Not enough snow has fallen in the mountains to bank up an adequate snowpack to keep the rivers flowing happily come Summer, which theoretically means that a drought is on it's way.
I know that drought is nothing to joke about, but looking at the mud pit that is my bottomland right now... a bit of drought has it's appeal.
At the moment, it's cool but not cold, and wet-but-not-sopping outside - a pretty average day for the second week of March. The thing that keeps throwing a wrench in the works is that it has been still been dipping into the freezing temps overnight.
During the day, I get a wicked case of Spring Fever and want to fiddle in my yard and garden and plant everything in sight. Come nightfall and the steep temperature dip, I find that I'm glad that I didn't.
So far we have only planted out a half bed of peas for fear that the frost will pop back up and clobber them. I have some yellow onion sets that really should have gone in last month, but I'm still apprehensive about putting them out even now, for fear that they will freeze or be gobbled by mice before they have a chance to get themselves established. Oy.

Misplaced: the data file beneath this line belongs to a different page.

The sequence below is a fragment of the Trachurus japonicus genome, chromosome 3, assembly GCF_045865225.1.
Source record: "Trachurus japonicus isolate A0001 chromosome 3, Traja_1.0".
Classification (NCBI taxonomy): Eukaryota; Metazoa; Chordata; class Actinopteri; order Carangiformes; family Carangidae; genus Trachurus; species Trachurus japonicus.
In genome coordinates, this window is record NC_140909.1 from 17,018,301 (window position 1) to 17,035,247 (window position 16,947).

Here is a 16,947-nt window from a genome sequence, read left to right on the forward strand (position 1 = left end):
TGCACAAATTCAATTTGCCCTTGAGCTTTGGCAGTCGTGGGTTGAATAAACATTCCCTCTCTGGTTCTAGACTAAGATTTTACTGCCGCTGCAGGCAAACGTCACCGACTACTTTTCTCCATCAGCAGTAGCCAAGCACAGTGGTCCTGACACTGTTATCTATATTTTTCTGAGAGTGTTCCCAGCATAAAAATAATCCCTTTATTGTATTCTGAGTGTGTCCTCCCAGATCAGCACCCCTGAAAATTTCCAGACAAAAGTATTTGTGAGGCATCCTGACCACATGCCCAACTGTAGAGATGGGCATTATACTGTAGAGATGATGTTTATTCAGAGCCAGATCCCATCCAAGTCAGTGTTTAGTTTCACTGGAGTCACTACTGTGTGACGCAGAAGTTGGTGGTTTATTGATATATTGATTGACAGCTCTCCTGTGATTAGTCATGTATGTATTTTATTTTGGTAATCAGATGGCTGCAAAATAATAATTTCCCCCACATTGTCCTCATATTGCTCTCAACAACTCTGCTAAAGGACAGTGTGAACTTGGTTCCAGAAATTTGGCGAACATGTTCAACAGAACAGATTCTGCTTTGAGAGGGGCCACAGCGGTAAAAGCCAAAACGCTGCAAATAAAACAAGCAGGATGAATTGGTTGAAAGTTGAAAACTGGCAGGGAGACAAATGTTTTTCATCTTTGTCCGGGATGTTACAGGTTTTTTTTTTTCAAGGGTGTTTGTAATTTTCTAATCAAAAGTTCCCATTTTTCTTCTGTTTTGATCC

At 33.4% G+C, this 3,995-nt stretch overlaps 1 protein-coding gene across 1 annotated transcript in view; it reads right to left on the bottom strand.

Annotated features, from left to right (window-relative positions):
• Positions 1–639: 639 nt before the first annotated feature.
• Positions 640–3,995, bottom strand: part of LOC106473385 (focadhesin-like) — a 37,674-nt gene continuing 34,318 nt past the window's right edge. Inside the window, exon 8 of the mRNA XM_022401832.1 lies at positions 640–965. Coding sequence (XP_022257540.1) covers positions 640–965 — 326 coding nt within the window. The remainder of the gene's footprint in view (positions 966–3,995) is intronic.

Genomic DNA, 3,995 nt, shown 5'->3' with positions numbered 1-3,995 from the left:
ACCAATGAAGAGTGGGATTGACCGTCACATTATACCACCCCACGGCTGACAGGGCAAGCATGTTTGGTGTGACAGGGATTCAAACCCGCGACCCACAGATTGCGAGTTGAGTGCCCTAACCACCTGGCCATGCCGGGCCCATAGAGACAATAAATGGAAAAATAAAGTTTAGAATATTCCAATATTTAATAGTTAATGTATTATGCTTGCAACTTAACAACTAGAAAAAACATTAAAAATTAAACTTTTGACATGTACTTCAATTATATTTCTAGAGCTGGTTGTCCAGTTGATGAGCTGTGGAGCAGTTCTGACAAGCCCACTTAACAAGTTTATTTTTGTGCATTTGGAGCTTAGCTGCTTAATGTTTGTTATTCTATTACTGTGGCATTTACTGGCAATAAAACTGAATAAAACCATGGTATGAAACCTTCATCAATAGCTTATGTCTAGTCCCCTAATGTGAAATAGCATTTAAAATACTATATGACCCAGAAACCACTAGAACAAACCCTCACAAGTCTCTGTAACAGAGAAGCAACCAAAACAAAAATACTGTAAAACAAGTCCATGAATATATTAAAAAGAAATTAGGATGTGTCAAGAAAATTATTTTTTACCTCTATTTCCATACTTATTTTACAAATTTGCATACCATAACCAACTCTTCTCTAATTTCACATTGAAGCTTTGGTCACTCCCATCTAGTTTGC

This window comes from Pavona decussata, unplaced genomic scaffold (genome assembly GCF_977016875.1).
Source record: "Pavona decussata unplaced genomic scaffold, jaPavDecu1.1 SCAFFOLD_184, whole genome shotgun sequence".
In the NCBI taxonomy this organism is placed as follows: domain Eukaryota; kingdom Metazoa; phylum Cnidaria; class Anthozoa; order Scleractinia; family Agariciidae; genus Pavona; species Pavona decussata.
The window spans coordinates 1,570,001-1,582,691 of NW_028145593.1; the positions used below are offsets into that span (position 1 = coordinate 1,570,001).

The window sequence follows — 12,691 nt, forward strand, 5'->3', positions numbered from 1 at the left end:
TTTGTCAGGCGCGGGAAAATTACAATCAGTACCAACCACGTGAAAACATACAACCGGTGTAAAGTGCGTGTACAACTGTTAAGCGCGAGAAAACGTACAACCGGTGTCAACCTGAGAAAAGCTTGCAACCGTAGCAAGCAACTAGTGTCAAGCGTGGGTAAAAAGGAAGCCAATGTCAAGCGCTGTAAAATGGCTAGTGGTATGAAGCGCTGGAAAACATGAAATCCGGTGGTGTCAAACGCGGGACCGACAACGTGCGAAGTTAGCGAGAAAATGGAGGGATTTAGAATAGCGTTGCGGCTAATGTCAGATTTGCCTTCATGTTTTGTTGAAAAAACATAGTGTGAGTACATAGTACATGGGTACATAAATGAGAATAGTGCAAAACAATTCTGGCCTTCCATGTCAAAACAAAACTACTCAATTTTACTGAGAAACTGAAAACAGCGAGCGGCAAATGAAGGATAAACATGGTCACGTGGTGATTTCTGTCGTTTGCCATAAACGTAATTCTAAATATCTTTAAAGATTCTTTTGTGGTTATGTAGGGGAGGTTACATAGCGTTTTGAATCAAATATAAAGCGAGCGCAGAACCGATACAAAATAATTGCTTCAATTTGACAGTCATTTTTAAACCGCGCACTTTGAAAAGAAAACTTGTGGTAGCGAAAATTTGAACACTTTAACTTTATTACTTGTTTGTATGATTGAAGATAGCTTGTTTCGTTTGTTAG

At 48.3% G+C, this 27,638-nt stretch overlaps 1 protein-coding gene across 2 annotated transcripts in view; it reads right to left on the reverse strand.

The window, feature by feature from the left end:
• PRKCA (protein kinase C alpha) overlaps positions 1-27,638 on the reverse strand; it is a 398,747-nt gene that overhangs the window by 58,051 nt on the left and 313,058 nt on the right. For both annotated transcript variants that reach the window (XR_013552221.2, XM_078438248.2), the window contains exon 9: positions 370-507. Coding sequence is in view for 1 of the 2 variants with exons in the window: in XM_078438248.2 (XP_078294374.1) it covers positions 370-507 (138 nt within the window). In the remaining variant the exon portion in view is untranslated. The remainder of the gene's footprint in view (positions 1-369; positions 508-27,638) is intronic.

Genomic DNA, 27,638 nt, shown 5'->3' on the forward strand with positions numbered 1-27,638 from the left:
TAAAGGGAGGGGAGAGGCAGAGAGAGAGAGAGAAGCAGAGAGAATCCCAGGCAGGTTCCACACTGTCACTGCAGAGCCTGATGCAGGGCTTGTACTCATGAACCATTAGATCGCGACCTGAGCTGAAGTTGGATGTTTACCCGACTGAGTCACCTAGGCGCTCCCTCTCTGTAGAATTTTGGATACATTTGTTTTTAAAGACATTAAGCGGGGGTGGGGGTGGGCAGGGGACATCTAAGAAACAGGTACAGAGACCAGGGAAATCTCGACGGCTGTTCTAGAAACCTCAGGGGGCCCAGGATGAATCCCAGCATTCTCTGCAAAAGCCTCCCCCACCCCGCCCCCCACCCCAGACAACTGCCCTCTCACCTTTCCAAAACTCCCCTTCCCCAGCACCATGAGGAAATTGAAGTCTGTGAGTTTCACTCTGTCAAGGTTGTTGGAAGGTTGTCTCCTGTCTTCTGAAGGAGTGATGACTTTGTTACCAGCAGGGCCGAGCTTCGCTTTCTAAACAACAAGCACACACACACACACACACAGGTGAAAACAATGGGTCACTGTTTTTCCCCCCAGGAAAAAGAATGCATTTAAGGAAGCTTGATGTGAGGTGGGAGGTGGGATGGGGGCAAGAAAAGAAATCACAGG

Thankfully, I do have an outlet for my plant-fever in my grow table. We have an unheated back room with a big ol' South-facing sliding glass door that is a near-perfect location for a germination station. This year, I'm really reining myself in by only jump-starting the seeds that truly need the lead time afforded by the seedling heat mats and the grow lights. That means that I only have 4 types of seed started - Ground Cherries, Hyssop, Pimento Peppers and German Chamomile. I have direct-sewn the chamomile in the past with success, the seeds are just so small and light that they make themselves rather hard to distribute evenly, and end up growing in great clumps with large gaps between. This is my attempt at a work around for that little wrinkle.
The seeds were started 4 days ago, and when I checked them this morning, lo and behold, signs of life!
|Our French fry futures :)|
Perhaps pushing my luck, I laid my seed potatoes out to sprout today. This year we're growing 3 types of spuds - a short-season variety (Yukon Gold) a mid-season (Purple Majesty) and a late-season variety (Rose Finn Apple fingerlings). If they manage to put on some nice sprouts in the next week or two, I'll next have to chit them and let them cure for a day before biting the bullet and planting the whole lot of them out.
Pretty please, make up your mind, weather! Farmer Chelle is itching to play in the dirt!